“Newton, the Man”: First of the Age of Reason

Isaac Newton (1642-1727) has often been called the greatest scientist who ever lived. Extremely influential and revolutionary, he represents the pinnacle of the achievement of the Scientific Revolution. Newton’s contributions laid the foundations for classical physics/classical mechanics. Almost singlehandedly he shaped the direction of physics for centuries to come. Another important contribution of Newton’s was his creation of infinitesimal calculus, independently of yet simultaneously with Gottfried Leibniz.

First and foremost, Newton established the basis of classical mechanics, which is one of the two major subfields of physics to this day (the other being quantum mechanics). Classical physics preceded special relativity and quantum mechanics.

One incredibly important idea of Newton’s was his law of universal gravitation. Basically, Newton’s law states that every point of mass in the universe attracts every other point with a force that is directly proportional to its mass. The formula for this, then, is F = G(m1m2/r^2). F is the force of gravity between the masses, G is the gravitational constant, the m’s are the two masses, and r is the distance between the masses. Newton’s law of universal gravitation confirmed heliocentric ideas which had earlier been propounded by Kepler. If gravity is proportional to mass, then it is understandable that the earth would orbit the sun, rather than the other way around. There is a story that Newton had an epiphany about gravity when an apple fell from a tree (possibly landing on his head).

Essential to Newtonian mechanics, which themselves are the fundamental laws of classical mechanics, are Newton’s laws of motion. They are three physical laws which represent Newton’s belief that the universe can be viewed as a collection of forces acting upon a collection of masses. Newton’s first law states that if an object experiences no net force, it is at a constant velocity. This is similar to Galileo’s idea of inertia; basically, that objects at rest tend to stay at rest and objects in motion tend to stay in motion.

Newton’s second law of motion states that, essentially, F = ma (where F is force, m is mass, and a is acceleration). Therefore, the force of an object is the product of its mass and its acceleration. This is an especially interesting and important law because it is an approximation to the equation in relativistic mechanics for the momentum of a particle. This equation is p = (mv)/(sqrt(1-(v^2/c^2))). In this equation, c is the speed of light. Therefore, if the particle’s velocity is negligible comparable to the speed of light, the quotient will be close to zero. Subtracted from one, the difference will still be approximately one, and the square root of approximately one is still approximately one. Therefore, p = mv (approximately). This is the equation which Newton arrived at, and it was a very close approximation to the special relativistic equation.

Finally, Newton’s third law of motion can be summed up by the basic statement that to every action there is always an equal and opposite reaction. The basic equation for this is Fa = -Fb where Fa is the force of the first body and Fb is the force of the second body. The two bodies simultaneously exert equal and opposite forces on one another. These laws make up basic Newtonian mechanics, and, thereby, form the foundation of classical mechanics.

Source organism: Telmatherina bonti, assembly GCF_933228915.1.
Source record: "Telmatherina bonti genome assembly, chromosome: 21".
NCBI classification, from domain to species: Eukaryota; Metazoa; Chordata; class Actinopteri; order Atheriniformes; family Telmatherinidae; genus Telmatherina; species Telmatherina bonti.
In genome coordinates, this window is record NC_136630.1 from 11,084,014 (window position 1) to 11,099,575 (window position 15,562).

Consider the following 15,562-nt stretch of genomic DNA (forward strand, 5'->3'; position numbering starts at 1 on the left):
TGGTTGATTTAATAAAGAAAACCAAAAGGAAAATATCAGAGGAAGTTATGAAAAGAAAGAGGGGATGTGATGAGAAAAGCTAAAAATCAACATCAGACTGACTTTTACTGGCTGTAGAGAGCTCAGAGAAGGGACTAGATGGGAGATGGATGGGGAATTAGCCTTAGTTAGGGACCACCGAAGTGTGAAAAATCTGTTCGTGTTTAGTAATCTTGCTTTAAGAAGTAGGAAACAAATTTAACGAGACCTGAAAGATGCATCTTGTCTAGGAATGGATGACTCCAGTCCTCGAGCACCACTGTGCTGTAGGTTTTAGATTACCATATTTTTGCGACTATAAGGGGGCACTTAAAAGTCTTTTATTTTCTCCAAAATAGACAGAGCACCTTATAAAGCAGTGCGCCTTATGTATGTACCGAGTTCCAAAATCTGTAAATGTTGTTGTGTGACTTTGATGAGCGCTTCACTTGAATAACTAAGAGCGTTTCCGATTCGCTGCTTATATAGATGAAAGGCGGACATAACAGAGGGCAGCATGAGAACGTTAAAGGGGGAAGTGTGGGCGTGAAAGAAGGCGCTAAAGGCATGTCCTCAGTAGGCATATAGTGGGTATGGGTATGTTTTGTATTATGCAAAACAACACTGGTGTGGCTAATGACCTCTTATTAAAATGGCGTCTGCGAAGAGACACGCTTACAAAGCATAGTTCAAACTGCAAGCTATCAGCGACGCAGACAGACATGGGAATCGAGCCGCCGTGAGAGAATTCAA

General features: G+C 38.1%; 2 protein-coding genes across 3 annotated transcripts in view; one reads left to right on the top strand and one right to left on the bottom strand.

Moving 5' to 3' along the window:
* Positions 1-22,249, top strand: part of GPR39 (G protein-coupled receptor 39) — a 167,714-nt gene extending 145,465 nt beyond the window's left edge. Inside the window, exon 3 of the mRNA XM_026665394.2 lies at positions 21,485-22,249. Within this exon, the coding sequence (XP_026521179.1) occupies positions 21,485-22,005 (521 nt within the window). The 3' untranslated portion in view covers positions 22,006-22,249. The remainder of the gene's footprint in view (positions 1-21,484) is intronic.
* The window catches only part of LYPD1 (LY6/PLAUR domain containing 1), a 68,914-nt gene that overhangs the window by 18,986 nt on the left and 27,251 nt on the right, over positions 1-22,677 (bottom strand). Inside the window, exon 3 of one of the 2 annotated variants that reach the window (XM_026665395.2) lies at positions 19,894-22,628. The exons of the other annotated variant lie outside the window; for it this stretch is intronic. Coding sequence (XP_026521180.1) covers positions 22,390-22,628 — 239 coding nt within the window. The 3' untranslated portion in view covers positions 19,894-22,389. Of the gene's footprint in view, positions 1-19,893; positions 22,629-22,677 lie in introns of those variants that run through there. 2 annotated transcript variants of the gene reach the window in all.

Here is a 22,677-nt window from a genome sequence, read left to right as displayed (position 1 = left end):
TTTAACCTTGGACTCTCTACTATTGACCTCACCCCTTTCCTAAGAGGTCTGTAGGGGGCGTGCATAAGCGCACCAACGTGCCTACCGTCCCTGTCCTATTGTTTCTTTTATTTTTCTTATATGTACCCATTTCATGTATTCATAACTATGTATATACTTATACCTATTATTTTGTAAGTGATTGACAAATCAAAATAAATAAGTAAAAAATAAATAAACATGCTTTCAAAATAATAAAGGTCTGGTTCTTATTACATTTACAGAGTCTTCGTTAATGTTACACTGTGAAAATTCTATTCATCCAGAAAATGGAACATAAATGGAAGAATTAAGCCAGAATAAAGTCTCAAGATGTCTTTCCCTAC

Newton also coined the term “centripetal force” in his manuscript De motu corporum in gyrum (On the motion of bodies in orbit). Centripetal forces are forces which make bodies follow a curved path. Newton described it as a force which causes the body to tend towards a point in a center. Another law Newton developed was his law of cooling. His law states that “The rate of heat loss of a body is proportional to the temperature difference between the body and its surroundings.”

Newton was also highly important to the field of optics. He lectured on optics for two years, and investigated the refraction of light. Newton demonstrated that white light can be decomposed by a prism into a spectrum, and that a second prism can recompose the spectrum into white light. Further observation led him to develop his theory of color, which was that color is the result of objects reflecting more of one color of light than others. Light is colored before it reaches the object.

Newton was arguably one of the greatest scientists of all time. Without a doubt, he has made numerous influential contributions to modern science, especially through his establishment of the foundations of classical mechanics through his laws of motion. His law of universal gravitation was also important in the confirmation of a heliocentric system as the correct model. However, it has been said that some of his ideas, such as his law of universal gravitation, may have been plagiarized (from Robert Hooke, who, granted, was notorious for accusing people of plagiarizing from him). Newton was also deeply religious, and wrote more on religion than he ever did on science and mathematics. He was an unorthodox Christian intensely interested in the occult. Today, however, he is remembered for his immense contributions to modern science and his establishment of the field of classical mechanics.